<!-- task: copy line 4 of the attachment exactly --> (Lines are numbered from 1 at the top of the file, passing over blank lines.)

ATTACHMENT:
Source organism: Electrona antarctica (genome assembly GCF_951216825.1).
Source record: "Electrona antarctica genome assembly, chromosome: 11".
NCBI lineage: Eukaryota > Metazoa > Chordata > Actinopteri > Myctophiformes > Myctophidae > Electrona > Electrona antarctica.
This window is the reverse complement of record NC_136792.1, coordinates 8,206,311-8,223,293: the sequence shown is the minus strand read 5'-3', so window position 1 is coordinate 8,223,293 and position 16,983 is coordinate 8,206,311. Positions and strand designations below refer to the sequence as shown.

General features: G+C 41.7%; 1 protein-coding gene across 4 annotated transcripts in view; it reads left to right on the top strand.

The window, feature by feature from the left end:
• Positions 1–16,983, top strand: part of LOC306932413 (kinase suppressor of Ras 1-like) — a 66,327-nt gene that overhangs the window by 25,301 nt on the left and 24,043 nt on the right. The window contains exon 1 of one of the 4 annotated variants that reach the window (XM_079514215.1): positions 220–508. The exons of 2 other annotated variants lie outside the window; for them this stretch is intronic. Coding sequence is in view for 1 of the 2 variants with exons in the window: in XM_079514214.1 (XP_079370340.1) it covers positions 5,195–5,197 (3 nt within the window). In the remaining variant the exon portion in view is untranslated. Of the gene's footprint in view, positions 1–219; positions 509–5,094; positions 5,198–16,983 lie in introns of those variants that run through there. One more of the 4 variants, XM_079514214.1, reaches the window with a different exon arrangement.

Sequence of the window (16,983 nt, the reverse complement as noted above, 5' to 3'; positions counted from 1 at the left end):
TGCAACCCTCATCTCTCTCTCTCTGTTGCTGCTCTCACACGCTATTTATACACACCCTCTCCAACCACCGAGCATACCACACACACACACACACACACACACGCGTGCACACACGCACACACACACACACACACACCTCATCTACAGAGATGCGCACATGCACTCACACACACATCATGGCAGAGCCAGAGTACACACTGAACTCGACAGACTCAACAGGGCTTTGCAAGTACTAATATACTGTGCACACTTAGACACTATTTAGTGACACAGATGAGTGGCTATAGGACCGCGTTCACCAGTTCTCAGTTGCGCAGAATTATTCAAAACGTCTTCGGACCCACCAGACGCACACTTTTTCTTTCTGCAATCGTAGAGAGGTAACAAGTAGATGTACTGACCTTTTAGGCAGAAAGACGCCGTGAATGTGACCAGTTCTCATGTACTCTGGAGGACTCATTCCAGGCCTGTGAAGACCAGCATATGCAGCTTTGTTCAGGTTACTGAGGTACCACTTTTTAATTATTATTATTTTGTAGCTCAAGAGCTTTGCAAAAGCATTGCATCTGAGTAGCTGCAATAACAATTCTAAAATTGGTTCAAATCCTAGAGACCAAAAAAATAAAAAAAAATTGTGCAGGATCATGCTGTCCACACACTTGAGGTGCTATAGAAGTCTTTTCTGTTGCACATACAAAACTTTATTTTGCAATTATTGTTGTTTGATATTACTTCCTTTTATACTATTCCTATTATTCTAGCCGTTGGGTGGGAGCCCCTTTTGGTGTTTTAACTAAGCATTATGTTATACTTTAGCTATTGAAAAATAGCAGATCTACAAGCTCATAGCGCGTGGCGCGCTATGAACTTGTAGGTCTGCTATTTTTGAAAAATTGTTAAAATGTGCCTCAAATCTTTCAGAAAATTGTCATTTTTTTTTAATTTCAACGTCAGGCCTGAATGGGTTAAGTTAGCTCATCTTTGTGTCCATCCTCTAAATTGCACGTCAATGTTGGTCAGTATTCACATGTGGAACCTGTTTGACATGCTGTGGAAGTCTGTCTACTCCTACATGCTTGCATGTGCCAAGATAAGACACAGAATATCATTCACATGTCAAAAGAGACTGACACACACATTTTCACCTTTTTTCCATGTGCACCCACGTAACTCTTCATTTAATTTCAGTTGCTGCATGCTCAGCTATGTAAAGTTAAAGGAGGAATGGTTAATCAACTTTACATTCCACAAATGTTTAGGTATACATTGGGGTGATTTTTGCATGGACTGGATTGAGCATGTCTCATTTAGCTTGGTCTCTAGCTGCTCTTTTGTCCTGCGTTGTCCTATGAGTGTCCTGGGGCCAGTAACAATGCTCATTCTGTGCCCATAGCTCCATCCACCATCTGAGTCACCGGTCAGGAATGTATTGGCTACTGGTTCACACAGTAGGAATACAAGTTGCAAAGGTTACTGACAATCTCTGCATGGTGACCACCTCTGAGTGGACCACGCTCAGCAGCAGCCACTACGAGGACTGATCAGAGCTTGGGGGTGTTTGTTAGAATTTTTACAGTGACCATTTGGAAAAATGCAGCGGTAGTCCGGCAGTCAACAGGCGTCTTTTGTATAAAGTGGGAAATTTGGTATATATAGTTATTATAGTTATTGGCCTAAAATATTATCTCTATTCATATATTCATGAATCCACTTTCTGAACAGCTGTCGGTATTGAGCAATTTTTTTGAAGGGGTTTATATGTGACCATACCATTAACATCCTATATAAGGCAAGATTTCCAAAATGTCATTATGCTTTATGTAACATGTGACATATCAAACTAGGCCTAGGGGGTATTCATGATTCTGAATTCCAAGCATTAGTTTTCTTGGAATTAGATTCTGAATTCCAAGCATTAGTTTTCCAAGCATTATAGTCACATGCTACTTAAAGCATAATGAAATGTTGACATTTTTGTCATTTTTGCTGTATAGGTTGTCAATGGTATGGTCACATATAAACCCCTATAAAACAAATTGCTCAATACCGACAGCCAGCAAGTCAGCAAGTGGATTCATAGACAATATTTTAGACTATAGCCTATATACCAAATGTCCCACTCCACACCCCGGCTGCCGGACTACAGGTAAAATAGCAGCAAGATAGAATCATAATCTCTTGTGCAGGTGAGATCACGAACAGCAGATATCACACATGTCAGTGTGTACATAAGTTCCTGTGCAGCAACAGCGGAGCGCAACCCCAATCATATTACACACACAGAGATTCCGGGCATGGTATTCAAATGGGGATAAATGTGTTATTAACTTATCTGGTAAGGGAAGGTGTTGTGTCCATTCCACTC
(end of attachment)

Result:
This window is the reverse complement of record NC_136792.1, coordinates 8,206,311-8,223,293: the sequence shown is the minus strand read 5'-3', so window position 1 is coordinate 8,223,293 and position 16,983 is coordinate 8,206,311. Positions and strand designations below refer to the sequence as shown.